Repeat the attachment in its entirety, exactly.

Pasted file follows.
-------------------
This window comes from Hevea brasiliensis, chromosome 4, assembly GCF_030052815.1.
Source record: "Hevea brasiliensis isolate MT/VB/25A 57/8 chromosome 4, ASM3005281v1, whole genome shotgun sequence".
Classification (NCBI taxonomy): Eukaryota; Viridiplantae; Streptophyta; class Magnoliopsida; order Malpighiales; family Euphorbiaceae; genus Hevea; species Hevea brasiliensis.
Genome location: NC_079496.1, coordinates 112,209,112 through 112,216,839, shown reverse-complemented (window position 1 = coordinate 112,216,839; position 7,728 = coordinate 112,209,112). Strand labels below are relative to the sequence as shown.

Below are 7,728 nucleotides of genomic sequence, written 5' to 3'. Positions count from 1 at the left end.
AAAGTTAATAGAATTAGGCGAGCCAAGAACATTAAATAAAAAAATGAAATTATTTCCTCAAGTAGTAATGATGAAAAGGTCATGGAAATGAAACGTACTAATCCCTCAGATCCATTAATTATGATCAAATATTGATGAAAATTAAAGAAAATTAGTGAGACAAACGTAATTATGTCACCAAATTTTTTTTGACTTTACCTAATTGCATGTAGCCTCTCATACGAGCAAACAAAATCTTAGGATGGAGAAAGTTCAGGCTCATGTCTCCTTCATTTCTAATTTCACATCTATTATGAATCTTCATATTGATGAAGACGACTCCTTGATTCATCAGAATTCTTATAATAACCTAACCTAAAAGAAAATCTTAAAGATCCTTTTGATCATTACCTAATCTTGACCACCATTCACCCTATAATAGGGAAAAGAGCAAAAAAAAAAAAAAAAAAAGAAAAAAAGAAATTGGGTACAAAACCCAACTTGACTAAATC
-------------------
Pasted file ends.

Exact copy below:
This window comes from Hevea brasiliensis, chromosome 4, assembly GCF_030052815.1.
Source record: "Hevea brasiliensis isolate MT/VB/25A 57/8 chromosome 4, ASM3005281v1, whole genome shotgun sequence".
Classification (NCBI taxonomy): Eukaryota; Viridiplantae; Streptophyta; class Magnoliopsida; order Malpighiales; family Euphorbiaceae; genus Hevea; species Hevea brasiliensis.
Genome location: NC_079496.1, coordinates 112,209,112 through 112,216,839, shown reverse-complemented (window position 1 = coordinate 112,216,839; position 7,728 = coordinate 112,209,112). Strand labels below are relative to the sequence as shown.

Below are 7,728 nucleotides of genomic sequence, written 5' to 3'. Positions count from 1 at the left end.
AAAGTTAATAGAATTAGGCGAGCCAAGAACATTAAATAAAAAAATGAAATTATTTCCTCAAGTAGTAATGATGAAAAGGTCATGGAAATGAAACGTACTAATCCCTCAGATCCATTAATTATGATCAAATATTGATGAAAATTAAAGAAAATTAGTGAGACAAACGTAATTATGTCACCAAATTTTTTTTGACTTTACCTAATTGCATGTAGCCTCTCATACGAGCAAACAAAATCTTAGGATGGAGAAAGTTCAGGCTCATGTCTCCTTCATTTCTAATTTCACATCTATTATGAATCTTCATATTGATGAAGACGACTCCTTGATTCATCAGAATTCTTATAATAACCTAACCTAAAAGAAAATCTTAAAGATCCTTTTGATCATTACCTAATCTTGACCACCATTCACCCTATAATAGGGAAAAGAGCAAAAAAAAAAAAAAAAAAAGAAAAAAAGAAATTGGGTACAAAACCCAACTTGACTAAATC